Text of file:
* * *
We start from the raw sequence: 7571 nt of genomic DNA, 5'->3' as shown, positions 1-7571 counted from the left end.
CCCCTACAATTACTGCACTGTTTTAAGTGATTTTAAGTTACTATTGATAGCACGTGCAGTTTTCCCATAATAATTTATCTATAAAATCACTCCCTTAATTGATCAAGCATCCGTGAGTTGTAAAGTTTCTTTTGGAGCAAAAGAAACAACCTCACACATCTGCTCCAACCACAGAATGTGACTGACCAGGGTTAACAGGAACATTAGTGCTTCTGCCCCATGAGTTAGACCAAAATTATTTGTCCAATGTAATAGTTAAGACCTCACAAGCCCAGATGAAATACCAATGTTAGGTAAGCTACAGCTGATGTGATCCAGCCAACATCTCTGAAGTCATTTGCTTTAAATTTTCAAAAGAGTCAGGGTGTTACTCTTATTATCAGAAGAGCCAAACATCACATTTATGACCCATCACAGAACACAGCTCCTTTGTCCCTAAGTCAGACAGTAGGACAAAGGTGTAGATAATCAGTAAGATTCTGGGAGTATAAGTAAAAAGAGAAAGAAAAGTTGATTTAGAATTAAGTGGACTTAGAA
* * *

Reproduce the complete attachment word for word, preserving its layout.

We start from the raw sequence: 7571 nt of genomic DNA, 5'->3' as shown, positions 1-7571 counted from the left end.
CCCCTACAATTACTGCACTGTTTTAAGTGATTTTAAGTTACTATTGATAGCACGTGCAGTTTTCCCATAATAATTTATCTATAAAATCACTCCCTTAATTGATCAAGCATCCGTGAGTTGTAAAGTTTCTTTTGGAGCAAAAGAAACAACCTCACACATCTGCTCCAACCACAGAATGTGACTGACCAGGGTTAACAGGAACATTAGTGCTTCTGCCCCATGAGTTAGACCAAAATTATTTGTCCAATGTAATAGTTAAGACCTCACAAGCCCAGATGAAATACCAATGTTAGGTAAGCTACAGCTGATGTGATCCAGCCAACATCTCTGAAGTCATTTGCTTTAAATTTTCAAAAGAGTCAGGGTGTTACTCTTATTATCAGAAGAGCCAAACATCACATTTATGACCCATCACAGAACACAGCTCCTTTGTCCCTAAGTCAGACAGTAGGACAAAGGTGTAGATAATCAGTAAGATTCTGGGAGTATAAGTAAAAAGAGAAAGAAAAGTTGATTTAGAATTAAGTGGACTTAGAA